Post Millennials, the Smartphone Addiction, and
(It's not all bad news)
More comfortable online than out partying, post-Millennials are safer, physically, than adolescents have ever been. But they’re on the brink of a mental-health crisis.
The allure of independence, so powerful to previous generations, holds less sway over today's teens. What happened in 2012 to cause such dramatic shifts in behavior? It was exactly the moment when the proportion of Americans who owned a smartphone surpassed 50 percent. A 2017 survey of more than 5,000 American teens found that three out of four owned an iPhone.
To those of us who fondly recall a more analog adolescence, this may seem foreign and troubling. The aim of generational study, however, is not to succumb to nostalgia for the way things used to be; it’s to understand how they are now. Some generational changes are positive, some are negative, and many are both. More comfortable in their bedrooms than in a car or at a party, today’s teens are physically safer than teens have ever been. They’re markedly less likely to get into a car accident and, having less of a taste for alcohol than their predecessors, are less susceptible to drinking’s attendant ills.
Psychologically, however, they are more vulnerable than Millennials were: Rates of teen depression and suicide have skyrocketed since 2011. It’s not an exaggeration to describe "the iPhone Generation" as being on the brink of the worst mental-health crisis in decades. Much of this deterioration can be traced to their phones. Even when a seismic event—a war, a technological leap, a free concert in the mud—plays an outsize role in shaping a group of young people, no single factor ever defines a generation.Parenting styles continue to change, as do school curricula and culture, and these things matter. But the twin rise of the smartphone and social media has caused an earthquake of a magnitude we’ve not seen in a very long time, if ever. There is compelling evidence that the devices we’ve placed in young people’s hands are having profound effects on their lives—and making them seriously unhappy.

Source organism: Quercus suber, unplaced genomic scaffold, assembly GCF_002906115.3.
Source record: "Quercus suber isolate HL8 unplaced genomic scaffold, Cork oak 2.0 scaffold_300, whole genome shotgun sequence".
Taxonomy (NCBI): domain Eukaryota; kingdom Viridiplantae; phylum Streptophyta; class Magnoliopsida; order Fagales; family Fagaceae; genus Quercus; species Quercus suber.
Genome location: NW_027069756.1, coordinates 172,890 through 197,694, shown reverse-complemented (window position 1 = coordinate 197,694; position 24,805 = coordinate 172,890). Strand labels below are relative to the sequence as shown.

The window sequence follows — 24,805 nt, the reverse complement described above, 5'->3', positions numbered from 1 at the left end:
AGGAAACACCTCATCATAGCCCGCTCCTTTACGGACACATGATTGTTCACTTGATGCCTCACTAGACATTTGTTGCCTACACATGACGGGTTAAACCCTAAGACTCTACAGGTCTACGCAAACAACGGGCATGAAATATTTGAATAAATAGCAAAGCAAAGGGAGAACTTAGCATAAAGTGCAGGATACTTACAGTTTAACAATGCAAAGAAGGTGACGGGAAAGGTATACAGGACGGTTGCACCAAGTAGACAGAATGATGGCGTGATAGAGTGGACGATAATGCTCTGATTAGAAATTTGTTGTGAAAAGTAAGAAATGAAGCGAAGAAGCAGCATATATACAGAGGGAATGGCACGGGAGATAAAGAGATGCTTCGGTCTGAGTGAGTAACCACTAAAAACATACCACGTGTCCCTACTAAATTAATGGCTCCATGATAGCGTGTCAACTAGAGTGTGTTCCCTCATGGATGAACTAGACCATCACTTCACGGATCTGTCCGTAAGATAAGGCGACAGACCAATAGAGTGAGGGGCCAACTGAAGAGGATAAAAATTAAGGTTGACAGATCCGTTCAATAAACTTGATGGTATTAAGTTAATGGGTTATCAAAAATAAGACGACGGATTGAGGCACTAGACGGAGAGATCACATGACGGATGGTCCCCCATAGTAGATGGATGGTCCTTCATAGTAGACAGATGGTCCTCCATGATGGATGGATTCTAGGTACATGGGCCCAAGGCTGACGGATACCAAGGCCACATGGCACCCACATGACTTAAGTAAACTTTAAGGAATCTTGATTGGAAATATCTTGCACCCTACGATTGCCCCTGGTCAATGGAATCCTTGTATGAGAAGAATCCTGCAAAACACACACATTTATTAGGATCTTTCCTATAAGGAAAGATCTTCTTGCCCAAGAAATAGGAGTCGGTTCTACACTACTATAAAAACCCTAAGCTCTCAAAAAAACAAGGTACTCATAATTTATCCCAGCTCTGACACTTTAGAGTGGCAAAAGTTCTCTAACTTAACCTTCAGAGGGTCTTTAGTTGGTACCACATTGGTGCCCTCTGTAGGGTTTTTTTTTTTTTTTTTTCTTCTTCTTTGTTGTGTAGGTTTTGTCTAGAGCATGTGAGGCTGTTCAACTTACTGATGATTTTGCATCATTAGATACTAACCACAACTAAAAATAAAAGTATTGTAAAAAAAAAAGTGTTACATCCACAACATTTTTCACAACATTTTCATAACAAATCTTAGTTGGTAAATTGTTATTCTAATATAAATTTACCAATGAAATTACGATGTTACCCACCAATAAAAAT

What’s at stake isn’t just how kids experience adolescence. The constant presence of smartphones is likely to affect them well into adulthood. Among people who suffer an episode of depression, at least half become depressed again later in life. Adolescence is a key time for developing social skills; as teens spend less time with their friends face-to-face, they have fewer opportunities to practice them. In the next decade, we may see more adults who know just the right emoji for a situation, but not the right facial expression.
Read the article. Towards the end, please note the stark stats on "Not hanging out with friends, In no rush to drive, less dating, and less sex, more likely to feel lonely, less likely to get enough sleep".
Dr. Jean M. Twenge tackles society’s smart-phone addiction through a generational lens. As our phones have become more saddled to our everyday lives, Twenge examines the negative externalities associated with this phenomenon and how we can combat that issue right now. A Professor of Psychology at San Diego State University, Twenge is the author of more than 140 scientific publications and six books, including iGen: Why Today’s Super-Connected Kids Are Growing Up Less Rebellious, More Tolerant, Less Happy–and Completely Unprepared for Adulthood. 7:30 minutes
Dr. Jean Twenge, professor at San Diego State University and author of iGen, shows the compelling results of her study on the connection between the adoption of smartphones and social media and the steep rise of depression, anxiety, and suicidality in post-millennial teens - those born in 1995 and later. Nir Eyal, author of Hooked: How to Build Habit-Forming Products has a different take on how technology might impact children's mental health at the Johnson Depression Center at the University of Colorado. 48:13 minutes